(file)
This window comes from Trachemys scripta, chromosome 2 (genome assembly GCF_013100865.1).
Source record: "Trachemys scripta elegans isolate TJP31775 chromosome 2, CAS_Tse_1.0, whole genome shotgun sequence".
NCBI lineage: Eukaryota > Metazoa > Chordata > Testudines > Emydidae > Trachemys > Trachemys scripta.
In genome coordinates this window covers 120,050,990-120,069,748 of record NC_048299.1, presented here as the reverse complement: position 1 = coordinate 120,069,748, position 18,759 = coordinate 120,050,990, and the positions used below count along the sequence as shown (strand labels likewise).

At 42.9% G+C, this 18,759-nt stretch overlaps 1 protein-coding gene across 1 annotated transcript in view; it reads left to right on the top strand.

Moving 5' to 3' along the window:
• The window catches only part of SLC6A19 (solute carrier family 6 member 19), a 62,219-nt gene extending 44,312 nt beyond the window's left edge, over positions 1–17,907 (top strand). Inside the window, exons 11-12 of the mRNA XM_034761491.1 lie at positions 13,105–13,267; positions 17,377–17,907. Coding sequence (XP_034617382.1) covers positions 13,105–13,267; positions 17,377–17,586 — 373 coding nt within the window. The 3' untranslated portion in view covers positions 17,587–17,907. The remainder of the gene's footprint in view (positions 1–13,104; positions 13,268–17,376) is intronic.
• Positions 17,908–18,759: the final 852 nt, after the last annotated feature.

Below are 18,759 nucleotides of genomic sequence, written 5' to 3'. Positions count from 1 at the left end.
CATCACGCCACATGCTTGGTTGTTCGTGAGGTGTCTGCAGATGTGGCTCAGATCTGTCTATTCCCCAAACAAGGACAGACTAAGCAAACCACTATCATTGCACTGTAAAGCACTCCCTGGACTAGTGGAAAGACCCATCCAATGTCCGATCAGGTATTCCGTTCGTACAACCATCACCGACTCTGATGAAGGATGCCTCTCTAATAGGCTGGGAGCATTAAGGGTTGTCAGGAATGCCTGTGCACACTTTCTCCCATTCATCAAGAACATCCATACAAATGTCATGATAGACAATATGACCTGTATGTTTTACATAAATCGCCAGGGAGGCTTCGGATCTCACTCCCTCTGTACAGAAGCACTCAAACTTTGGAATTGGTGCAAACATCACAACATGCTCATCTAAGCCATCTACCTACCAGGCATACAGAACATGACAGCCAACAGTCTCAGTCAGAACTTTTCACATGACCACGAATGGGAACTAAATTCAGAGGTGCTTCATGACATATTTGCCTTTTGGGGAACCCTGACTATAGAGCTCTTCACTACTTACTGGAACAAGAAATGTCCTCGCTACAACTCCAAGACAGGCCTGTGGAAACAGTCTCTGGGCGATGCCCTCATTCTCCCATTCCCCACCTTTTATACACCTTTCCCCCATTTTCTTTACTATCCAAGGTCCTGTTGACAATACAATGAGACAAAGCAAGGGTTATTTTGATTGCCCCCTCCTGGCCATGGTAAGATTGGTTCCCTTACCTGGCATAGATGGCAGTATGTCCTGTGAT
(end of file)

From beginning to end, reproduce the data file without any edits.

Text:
This window comes from Trachemys scripta, chromosome 2 (genome assembly GCF_013100865.1).
Source record: "Trachemys scripta elegans isolate TJP31775 chromosome 2, CAS_Tse_1.0, whole genome shotgun sequence".
NCBI lineage: Eukaryota > Metazoa > Chordata > Testudines > Emydidae > Trachemys > Trachemys scripta.
In genome coordinates this window covers 120,050,990-120,069,748 of record NC_048299.1, presented here as the reverse complement: position 1 = coordinate 120,069,748, position 18,759 = coordinate 120,050,990, and the positions used below count along the sequence as shown (strand labels likewise).

At 42.9% G+C, this 18,759-nt stretch overlaps 1 protein-coding gene across 1 annotated transcript in view; it reads left to right on the top strand.

Moving 5' to 3' along the window:
• The window catches only part of SLC6A19 (solute carrier family 6 member 19), a 62,219-nt gene extending 44,312 nt beyond the window's left edge, over positions 1–17,907 (top strand). Inside the window, exons 11-12 of the mRNA XM_034761491.1 lie at positions 13,105–13,267; positions 17,377–17,907. Coding sequence (XP_034617382.1) covers positions 13,105–13,267; positions 17,377–17,586 — 373 coding nt within the window. The 3' untranslated portion in view covers positions 17,587–17,907. The remainder of the gene's footprint in view (positions 1–13,104; positions 13,268–17,376) is intronic.
• Positions 17,908–18,759: the final 852 nt, after the last annotated feature.

Below are 18,759 nucleotides of genomic sequence, written 5' to 3'. Positions count from 1 at the left end.
CATCACGCCACATGCTTGGTTGTTCGTGAGGTGTCTGCAGATGTGGCTCAGATCTGTCTATTCCCCAAACAAGGACAGACTAAGCAAACCACTATCATTGCACTGTAAAGCACTCCCTGGACTAGTGGAAAGACCCATCCAATGTCCGATCAGGTATTCCGTTCGTACAACCATCACCGACTCTGATGAAGGATGCCTCTCTAATAGGCTGGGAGCATTAAGGGTTGTCAGGAATGCCTGTGCACACTTTCTCCCATTCATCAAGAACATCCATACAAATGTCATGATAGACAATATGACCTGTATGTTTTACATAAATCGCCAGGGAGGCTTCGGATCTCACTCCCTCTGTACAGAAGCACTCAAACTTTGGAATTGGTGCAAACATCACAACATGCTCATCTAAGCCATCTACCTACCAGGCATACAGAACATGACAGCCAACAGTCTCAGTCAGAACTTTTCACATGACCACGAATGGGAACTAAATTCAGAGGTGCTTCATGACATATTTGCCTTTTGGGGAACCCTGACTATAGAGCTCTTCACTACTTACTGGAACAAGAAATGTCCTCGCTACAACTCCAAGACAGGCCTGTGGAAACAGTCTCTGGGCGATGCCCTCATTCTCCCATTCCCCACCTTTTATACACCTTTCCCCCATTTTCTTTACTATCCAAGGTCCTGTTGACAATACAATGAGACAAAGCAAGGGTTATTTTGATTGCCCCCTCCTGGCCATGGTAAGATTGGTTCCCTTACCTGGCATAGATGGCAGTATGTCCTGTGAT